Continuous non-invasive monitoring improves blood pressure stability in upright position: randomized controlled trial.

Journal of clinical monitoring and computing

PubMedID: 24841333

Benes J, Simanova A, Tovarnicka T, Sevcikova S, Kletecka J, Zatloukal J, Pradl R, Chytra I, Kasal E. Continuous non-invasive monitoring improves blood pressure stability in upright position: randomized controlled trial. J Clin Monit Comput. 2014;.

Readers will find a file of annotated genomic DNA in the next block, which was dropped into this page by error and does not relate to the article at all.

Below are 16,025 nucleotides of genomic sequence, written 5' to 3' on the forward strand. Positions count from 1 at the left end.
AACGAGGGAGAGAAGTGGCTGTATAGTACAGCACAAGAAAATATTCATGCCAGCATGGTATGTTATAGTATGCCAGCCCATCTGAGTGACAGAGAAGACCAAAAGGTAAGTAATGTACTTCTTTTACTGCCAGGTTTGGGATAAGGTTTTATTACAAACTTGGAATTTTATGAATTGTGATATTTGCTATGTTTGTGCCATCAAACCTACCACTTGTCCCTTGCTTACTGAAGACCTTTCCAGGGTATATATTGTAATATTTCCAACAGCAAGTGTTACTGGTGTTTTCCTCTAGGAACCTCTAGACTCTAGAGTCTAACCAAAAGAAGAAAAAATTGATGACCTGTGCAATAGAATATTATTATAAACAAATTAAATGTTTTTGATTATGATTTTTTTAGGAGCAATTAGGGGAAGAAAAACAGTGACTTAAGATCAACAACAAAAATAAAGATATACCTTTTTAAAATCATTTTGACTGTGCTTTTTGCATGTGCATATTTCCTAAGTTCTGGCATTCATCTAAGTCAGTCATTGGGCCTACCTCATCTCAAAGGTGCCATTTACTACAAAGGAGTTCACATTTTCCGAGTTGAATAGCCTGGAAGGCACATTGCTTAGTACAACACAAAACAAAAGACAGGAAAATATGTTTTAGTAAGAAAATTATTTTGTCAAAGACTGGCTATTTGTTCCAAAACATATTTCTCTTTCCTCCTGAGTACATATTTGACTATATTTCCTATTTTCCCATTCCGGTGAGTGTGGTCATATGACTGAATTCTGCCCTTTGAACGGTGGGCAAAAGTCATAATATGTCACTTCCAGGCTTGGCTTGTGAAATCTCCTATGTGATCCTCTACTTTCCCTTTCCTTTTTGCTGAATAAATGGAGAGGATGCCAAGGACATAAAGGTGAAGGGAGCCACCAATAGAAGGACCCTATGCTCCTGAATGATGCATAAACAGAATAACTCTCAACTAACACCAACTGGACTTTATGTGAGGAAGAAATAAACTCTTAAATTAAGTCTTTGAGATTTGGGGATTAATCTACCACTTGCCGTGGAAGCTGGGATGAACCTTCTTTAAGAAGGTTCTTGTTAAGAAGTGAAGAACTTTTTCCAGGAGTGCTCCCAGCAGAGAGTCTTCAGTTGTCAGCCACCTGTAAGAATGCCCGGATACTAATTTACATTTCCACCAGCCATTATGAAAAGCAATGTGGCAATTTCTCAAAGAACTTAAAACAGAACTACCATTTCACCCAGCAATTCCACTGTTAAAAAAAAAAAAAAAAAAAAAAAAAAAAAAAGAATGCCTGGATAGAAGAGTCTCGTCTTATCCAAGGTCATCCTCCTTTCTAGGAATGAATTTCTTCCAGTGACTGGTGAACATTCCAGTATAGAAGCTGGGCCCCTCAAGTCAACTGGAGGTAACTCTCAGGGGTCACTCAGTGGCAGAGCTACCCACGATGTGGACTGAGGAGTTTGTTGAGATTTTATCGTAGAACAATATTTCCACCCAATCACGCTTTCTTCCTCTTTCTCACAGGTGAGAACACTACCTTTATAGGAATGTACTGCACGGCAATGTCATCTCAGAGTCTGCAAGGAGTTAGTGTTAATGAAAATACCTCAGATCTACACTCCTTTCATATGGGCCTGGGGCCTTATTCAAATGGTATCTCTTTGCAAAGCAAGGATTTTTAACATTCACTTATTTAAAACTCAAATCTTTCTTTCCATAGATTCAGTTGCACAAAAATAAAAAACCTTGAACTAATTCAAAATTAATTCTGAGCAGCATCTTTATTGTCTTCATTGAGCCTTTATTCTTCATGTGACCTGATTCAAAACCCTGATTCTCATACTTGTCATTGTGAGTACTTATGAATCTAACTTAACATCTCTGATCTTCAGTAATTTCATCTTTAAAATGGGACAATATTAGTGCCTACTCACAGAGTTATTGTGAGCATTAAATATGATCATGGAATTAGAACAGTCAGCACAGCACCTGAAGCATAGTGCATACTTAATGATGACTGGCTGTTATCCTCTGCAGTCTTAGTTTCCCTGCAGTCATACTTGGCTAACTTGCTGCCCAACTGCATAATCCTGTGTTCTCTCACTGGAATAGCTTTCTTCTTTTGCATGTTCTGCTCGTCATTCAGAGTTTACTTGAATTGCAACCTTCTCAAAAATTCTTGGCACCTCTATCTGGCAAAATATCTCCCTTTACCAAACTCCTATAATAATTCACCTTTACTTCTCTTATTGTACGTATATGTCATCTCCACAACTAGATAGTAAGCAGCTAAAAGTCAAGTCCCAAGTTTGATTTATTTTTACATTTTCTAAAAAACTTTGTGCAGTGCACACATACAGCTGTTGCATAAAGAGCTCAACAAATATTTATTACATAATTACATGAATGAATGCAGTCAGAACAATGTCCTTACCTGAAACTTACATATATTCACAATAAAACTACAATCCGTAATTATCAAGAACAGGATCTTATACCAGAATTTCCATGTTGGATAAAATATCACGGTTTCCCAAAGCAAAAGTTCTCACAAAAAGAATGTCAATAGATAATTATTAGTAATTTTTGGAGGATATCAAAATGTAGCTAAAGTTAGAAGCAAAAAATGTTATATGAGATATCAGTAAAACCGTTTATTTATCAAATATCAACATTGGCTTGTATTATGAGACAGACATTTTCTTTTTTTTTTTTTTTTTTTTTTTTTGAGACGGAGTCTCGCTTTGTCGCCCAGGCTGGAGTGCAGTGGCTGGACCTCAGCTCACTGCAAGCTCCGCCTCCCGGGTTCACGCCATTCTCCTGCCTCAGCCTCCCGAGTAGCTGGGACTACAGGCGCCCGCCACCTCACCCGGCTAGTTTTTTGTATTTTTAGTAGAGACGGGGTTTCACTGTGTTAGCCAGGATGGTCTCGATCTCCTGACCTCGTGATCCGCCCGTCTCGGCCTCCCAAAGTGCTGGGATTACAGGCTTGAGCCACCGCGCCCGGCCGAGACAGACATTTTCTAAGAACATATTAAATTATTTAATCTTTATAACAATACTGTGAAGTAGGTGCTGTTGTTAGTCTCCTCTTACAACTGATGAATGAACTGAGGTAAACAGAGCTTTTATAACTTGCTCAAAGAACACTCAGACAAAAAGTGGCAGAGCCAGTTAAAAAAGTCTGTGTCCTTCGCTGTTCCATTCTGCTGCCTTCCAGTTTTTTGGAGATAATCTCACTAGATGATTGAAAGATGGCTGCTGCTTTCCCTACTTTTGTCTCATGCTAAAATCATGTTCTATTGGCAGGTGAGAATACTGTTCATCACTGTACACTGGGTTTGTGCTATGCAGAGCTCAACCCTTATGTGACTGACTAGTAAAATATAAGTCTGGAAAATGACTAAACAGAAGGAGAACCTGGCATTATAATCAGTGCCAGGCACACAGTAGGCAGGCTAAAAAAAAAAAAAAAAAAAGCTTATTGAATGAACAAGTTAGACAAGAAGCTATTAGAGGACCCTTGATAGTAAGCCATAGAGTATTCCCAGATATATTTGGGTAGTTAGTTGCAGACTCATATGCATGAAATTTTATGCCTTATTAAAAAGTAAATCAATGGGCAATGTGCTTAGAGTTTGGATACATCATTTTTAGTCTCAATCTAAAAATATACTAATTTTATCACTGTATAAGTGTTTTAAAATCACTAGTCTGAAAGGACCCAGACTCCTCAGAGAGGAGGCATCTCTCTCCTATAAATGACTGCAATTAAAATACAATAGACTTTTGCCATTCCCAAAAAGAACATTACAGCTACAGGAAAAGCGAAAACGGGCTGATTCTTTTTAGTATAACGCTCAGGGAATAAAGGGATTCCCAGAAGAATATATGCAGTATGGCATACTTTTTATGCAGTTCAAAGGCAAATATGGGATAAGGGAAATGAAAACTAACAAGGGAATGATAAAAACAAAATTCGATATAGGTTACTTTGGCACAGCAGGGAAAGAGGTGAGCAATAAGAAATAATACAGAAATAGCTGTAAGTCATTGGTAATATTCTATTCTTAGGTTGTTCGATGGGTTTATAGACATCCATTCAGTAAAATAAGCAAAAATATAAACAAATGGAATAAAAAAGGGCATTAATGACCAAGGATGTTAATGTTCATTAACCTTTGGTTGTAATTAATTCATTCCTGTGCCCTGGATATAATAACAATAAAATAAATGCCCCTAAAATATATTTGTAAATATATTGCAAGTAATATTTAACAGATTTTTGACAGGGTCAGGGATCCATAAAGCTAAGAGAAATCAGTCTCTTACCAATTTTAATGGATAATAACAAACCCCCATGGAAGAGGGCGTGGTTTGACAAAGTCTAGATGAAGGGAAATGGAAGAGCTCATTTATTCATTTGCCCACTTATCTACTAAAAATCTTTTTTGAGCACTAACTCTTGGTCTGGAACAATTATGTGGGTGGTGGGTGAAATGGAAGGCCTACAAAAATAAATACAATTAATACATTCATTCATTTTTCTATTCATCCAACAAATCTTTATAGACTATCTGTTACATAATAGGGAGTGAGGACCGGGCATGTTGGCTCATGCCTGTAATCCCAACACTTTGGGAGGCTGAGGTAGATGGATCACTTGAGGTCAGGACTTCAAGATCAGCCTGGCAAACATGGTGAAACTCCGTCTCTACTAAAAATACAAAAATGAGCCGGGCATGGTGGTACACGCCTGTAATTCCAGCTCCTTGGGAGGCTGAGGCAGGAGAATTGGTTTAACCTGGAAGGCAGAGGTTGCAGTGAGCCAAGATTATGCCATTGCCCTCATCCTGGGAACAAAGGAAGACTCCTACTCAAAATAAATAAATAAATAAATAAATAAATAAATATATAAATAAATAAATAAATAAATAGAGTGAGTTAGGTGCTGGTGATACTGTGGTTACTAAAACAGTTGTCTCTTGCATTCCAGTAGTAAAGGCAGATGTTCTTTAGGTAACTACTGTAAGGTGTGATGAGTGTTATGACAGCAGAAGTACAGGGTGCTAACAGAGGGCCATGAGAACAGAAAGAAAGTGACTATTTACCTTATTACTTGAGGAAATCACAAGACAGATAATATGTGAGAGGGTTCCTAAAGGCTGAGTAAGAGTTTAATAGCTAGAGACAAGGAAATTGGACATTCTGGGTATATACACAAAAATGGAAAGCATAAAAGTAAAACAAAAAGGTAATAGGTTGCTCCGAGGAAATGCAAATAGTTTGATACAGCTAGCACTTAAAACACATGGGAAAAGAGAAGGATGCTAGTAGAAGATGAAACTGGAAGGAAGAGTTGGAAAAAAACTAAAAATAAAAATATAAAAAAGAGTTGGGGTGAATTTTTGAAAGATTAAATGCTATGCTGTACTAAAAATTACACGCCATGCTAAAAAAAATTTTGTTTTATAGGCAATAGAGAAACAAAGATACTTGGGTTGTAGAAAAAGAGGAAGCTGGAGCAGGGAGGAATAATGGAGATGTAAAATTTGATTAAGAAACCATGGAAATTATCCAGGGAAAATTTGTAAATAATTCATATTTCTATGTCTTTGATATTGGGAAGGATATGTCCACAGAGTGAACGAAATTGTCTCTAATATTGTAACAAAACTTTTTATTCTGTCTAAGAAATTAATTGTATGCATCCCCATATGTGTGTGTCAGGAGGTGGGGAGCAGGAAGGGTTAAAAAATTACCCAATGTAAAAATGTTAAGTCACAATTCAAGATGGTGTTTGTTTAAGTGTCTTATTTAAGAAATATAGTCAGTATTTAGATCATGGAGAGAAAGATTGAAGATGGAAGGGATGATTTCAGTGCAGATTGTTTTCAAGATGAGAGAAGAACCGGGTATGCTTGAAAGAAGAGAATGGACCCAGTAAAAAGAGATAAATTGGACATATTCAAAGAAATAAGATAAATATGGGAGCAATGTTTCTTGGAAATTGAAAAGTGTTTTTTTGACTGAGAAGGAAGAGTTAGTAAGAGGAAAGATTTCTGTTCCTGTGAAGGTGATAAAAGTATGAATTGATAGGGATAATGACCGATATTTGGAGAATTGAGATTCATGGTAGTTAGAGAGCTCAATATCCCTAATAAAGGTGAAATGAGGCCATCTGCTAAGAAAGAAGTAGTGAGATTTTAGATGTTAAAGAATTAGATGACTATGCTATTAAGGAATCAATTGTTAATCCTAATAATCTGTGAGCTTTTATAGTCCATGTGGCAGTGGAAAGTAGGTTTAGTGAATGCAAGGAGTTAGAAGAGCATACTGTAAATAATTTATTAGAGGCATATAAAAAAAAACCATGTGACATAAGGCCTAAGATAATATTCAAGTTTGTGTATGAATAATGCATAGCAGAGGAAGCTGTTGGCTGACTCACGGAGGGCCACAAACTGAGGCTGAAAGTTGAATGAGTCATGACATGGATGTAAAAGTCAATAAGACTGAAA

Intermittent blood pressure (BP) monitoring is the standard-of-care during low and intermediate risk anaesthesia, yet it could lead to delayed recognition of BP fluctuations. Perioperative hypotension is known to be associated with postoperative complications. Continuous, non-invasive methods for BP monitoring have been developed recently. We have tested a novel non-invasive, continuous monitor (using the volume clamp method) to assist with maintaining BP in safe ranges for patients undergoing surgery in a beach chair position. Forty adult patients undergoing thyroid gland surgery in an upright position were included in this prospective randomised controlled trial. Patients were equally allocated to the group with continuous monitoring of BP using the CNAP(®) Monitor and to the control group managed using an intermittent oscillometric BP cuff. The absolute and proportional time spent outside the range of ±20 % of the target BP along with other hemodynamic and clinical parameters were evaluated. The continuous monitoring decreased the anaesthesia time spent below -20 % pressure range [absolute: 12 min (4-20) vs. 27 min (16-34); p = 0.001; relative to procedure length: 14 % (7-20) vs. 33.5 % (17.5-53); p = 0.003]. No significant differences were observed in postoperative morbidity or in hospital length of stay. Continuous non-invasive BP monitoring via the CNAP(®) Monitor allows for better BP management in patients undergoing surgery in a beach chair position. In our randomised trial the time spent in hypotension was significantly shorter using continuous monitoring.